Thirty households were randomly selected in three different communities in Kasane, Kazungula and Lesoma. Data on pit latrine presence were determined through observation by the research team. Information on property ownership, household demographics, sanitation, water access, and greywater disposal methods were obtained through the use of questionnaires prepared in English (National languages are English and Tswana) and administered to the head of the household or oldest adult on the premises. The same member of the research team delivered the questionnaire with any Tswana translations provided by another member of team throughout the survey. All human associated data were anonymized. The research was conducted under permit from the Ministry of Health in Botswana and approval from the Virginia Tech Institutional Review Board (IRB# 11-573).

2.3. Statistical Analysis

All statistical analyses were conducted using the open source integrated programming environment R (R Core Team, 2013). Exact binomial confidence limits were calculated using the “binom” package. A chi-square test of goodness-of-fit was performed to evaluate equality of proportions with the “stats” package.

3. Results and Discussion

In dense residential environments where sanitation infrastructure is absent or limited, greywater can develop into an important public health threat. In our study, the majority of surveyed households were dependent on self-built, unsealed traditional pit latrines (69%, n = 90; 95% CI, 59%–79%), although some did report a complete lack of onsite sanitation (14%, 95% CI 0%–22%). Pit latrines were not emptied using vacuum-waste collection vehicles (honey sucker) as these were reported to be unavailable from local government and a major area of concern for residents. This was particularly so for those living in the Kasane survey area where a large number of respondents reported their onsite pit latrine was either full or almost full (13% and 46%, respectively, n = 24). An alternative approach for emptying pit latrines was observed at two properties and involved people manually removing excreta through a hole in the pit latrine wall created below ground level into an excavated hole adjacent to the structure. The hole in the pit latrine wall was then closed and the excreta in the adjacent hole covered with soil. Respondents indicated that this practice allowed continued use of the existing pit latrine structure without the financial investment needed to construct a new pit latrine. This method entails additional disease exposure risk to compound residents and, in particular, individuals undertaking the task.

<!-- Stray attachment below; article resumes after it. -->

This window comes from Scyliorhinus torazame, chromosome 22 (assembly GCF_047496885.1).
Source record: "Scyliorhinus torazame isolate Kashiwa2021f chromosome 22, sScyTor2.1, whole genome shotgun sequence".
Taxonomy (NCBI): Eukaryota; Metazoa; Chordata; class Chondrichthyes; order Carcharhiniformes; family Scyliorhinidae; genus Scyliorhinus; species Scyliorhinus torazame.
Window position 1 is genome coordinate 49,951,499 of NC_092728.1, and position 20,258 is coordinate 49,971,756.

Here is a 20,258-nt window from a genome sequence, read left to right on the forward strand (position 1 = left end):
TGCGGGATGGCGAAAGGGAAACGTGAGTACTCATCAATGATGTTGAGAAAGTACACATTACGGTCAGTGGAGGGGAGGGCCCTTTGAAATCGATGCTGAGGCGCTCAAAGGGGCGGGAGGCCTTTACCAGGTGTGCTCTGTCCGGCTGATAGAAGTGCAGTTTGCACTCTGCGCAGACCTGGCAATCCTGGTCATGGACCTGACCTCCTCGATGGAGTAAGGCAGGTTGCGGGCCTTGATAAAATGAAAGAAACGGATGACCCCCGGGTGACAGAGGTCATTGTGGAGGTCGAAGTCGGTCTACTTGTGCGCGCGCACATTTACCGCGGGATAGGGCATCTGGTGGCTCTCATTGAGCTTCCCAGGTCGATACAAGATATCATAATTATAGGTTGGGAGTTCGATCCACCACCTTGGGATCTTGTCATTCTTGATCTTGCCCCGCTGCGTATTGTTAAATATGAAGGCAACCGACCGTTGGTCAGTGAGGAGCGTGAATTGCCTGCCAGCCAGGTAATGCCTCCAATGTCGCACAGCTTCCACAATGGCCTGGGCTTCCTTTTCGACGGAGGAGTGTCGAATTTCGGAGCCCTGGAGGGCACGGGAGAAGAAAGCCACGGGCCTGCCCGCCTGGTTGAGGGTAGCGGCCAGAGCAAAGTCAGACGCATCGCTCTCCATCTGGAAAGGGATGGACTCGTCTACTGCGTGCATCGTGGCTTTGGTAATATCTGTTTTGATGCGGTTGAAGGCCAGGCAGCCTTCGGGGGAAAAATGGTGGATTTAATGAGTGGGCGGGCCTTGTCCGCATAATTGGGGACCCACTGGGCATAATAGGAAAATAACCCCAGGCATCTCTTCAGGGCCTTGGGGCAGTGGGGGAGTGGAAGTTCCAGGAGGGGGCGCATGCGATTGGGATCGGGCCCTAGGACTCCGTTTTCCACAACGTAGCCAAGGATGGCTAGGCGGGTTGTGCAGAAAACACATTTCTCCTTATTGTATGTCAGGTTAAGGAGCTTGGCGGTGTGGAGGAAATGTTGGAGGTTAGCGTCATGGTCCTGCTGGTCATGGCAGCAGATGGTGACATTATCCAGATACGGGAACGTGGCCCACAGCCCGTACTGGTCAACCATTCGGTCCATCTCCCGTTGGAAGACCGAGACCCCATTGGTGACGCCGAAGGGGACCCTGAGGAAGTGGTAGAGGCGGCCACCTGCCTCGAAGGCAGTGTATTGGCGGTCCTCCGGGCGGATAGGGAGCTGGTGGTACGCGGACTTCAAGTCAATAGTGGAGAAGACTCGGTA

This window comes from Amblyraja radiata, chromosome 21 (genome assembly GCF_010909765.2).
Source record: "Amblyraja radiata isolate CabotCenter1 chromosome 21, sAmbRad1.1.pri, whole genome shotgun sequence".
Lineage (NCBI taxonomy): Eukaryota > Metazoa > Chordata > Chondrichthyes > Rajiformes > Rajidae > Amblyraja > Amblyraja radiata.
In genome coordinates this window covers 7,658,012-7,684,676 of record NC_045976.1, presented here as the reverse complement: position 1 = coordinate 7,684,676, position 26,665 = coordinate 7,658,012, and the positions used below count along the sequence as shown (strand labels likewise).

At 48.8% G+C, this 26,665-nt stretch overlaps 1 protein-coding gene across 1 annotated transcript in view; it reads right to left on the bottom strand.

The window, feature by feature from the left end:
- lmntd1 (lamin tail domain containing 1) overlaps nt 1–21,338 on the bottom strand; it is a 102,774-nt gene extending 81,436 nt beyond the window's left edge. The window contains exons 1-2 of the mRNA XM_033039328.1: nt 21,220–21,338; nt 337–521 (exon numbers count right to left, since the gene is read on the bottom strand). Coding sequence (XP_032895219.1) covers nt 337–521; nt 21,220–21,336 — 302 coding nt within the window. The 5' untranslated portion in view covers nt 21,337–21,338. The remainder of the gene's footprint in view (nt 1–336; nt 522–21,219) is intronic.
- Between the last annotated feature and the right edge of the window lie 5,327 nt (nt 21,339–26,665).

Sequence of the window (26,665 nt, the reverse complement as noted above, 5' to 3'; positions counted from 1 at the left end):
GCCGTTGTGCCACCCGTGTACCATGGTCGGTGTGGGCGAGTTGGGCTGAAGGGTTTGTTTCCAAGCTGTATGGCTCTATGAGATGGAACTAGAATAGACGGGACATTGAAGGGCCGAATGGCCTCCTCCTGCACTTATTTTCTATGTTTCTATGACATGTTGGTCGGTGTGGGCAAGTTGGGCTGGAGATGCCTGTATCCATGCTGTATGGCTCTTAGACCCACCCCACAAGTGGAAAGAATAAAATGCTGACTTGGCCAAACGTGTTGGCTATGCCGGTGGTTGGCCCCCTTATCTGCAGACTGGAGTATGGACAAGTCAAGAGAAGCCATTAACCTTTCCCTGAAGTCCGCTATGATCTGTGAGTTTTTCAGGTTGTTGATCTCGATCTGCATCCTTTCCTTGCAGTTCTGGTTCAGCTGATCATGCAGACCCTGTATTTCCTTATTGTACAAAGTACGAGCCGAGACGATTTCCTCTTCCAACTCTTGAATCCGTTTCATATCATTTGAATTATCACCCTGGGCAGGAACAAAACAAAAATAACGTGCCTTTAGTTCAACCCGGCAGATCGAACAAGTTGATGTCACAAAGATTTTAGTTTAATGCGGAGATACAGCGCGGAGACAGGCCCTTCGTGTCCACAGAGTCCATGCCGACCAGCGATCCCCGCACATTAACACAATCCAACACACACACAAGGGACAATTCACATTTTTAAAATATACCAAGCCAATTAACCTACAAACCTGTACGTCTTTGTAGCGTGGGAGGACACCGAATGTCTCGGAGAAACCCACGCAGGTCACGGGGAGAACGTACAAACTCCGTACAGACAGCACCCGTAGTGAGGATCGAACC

3.1. Greywater Disposal Practices

Greywater waste disposal methods included dumping greywater directly on the ground within the compound, throwing it on plants in the compound, throwing it over the fence, dumping it into a hole also used for rubbish, pouring it down a drain connected to a septic tank, or dumping it into the pit latrine (Figure 2). Dumping of greywater into the pit latrine was a behavior identified in all survey areas. The proportion of households varied significantly across villages with Kasane having the highest frequency (61.9% (p < 0.014, χ2 = 9.13)) together with the highest density of dwellings per hectare (256 dwellings (du)/hectare, compare—Kazungula 100 du/ha and Lesoma 99 du/ha). While not statistically significant, there was a reverse trend for respondents to report greater ground disposal of greywater in villages with lower density such as Kazungula and Lesoma. Respondents indicated that the practice limited greywater contamination of the household compound with potentially infectious organisms and reduced odors. Owners also reported that dumping greywater into the pit latrine caused the level of fecal waste in the pit latrine hole to decrease, presumably through drainage of water and human waste through the unsealed soil bottom. Respondents reported a general lack of space and negative environmental impacts as driving factors influencing the decision to dispose of greywater in the pit latrine rather than on the ground around dwellings in the compound. In both Kasane and Kazungula, households reported that government officials had also instructed them to dump greywater into the pit latrine in order to avoid contamination of the household compound and health associated impacts. Reuse in surveyed households was limited and included application on plants including one respondent reporting that they used the greywater on their crops (Figure 2) and another in their brick building business undertaken at the residence.
Figure 2. Greywater disposal varied by villages but dumping of greywater into the pit latrine was a practice found in all villages, particularly Kasane, where residential density was highest. While not statistically significant, there was a reverse trend for ground disposal of greywater to be higher in villages with lower density such as Kazungula and Lesoma.